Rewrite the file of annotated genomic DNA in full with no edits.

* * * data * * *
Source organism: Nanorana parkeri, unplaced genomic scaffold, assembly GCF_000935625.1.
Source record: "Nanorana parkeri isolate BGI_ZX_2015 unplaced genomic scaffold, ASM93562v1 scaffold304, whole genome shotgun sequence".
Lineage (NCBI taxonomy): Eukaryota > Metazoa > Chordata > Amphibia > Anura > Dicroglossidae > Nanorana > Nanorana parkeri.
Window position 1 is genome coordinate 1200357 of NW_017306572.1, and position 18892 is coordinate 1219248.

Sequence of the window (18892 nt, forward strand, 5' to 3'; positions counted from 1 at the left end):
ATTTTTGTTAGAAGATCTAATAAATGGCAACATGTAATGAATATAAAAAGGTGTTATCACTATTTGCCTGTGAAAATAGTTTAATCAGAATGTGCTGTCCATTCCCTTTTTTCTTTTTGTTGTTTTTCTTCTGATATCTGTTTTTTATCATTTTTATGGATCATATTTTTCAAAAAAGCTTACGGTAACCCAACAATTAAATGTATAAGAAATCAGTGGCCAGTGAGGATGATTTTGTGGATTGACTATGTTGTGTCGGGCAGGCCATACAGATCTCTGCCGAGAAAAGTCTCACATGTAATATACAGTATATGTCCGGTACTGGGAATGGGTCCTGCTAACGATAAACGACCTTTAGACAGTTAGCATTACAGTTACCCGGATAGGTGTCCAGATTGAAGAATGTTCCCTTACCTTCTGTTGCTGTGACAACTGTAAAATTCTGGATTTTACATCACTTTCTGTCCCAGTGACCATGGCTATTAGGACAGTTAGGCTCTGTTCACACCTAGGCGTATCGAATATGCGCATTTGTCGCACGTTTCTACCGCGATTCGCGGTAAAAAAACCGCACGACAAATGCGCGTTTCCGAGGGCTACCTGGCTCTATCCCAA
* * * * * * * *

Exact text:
Source organism: Nanorana parkeri, unplaced genomic scaffold, assembly GCF_000935625.1.
Source record: "Nanorana parkeri isolate BGI_ZX_2015 unplaced genomic scaffold, ASM93562v1 scaffold304, whole genome shotgun sequence".
Lineage (NCBI taxonomy): Eukaryota > Metazoa > Chordata > Amphibia > Anura > Dicroglossidae > Nanorana > Nanorana parkeri.
Window position 1 is genome coordinate 1200357 of NW_017306572.1, and position 18892 is coordinate 1219248.

Sequence of the window (18892 nt, forward strand, 5' to 3'; positions counted from 1 at the left end):
ATTTTTGTTAGAAGATCTAATAAATGGCAACATGTAATGAATATAAAAAGGTGTTATCACTATTTGCCTGTGAAAATAGTTTAATCAGAATGTGCTGTCCATTCCCTTTTTTCTTTTTGTTGTTTTTCTTCTGATATCTGTTTTTTATCATTTTTATGGATCATATTTTTCAAAAAAGCTTACGGTAACCCAACAATTAAATGTATAAGAAATCAGTGGCCAGTGAGGATGATTTTGTGGATTGACTATGTTGTGTCGGGCAGGCCATACAGATCTCTGCCGAGAAAAGTCTCACATGTAATATACAGTATATGTCCGGTACTGGGAATGGGTCCTGCTAACGATAAACGACCTTTAGACAGTTAGCATTACAGTTACCCGGATAGGTGTCCAGATTGAAGAATGTTCCCTTACCTTCTGTTGCTGTGACAACTGTAAAATTCTGGATTTTACATCACTTTCTGTCCCAGTGACCATGGCTATTAGGACAGTTAGGCTCTGTTCACACCTAGGCGTATCGAATATGCGCATTTGTCGCACGTTTCTACCGCGATTCGCGGTAAAAAAACCGCACGACAAATGCGCGTTTCCGAGGGCTACCTGGCTCTATCCCAA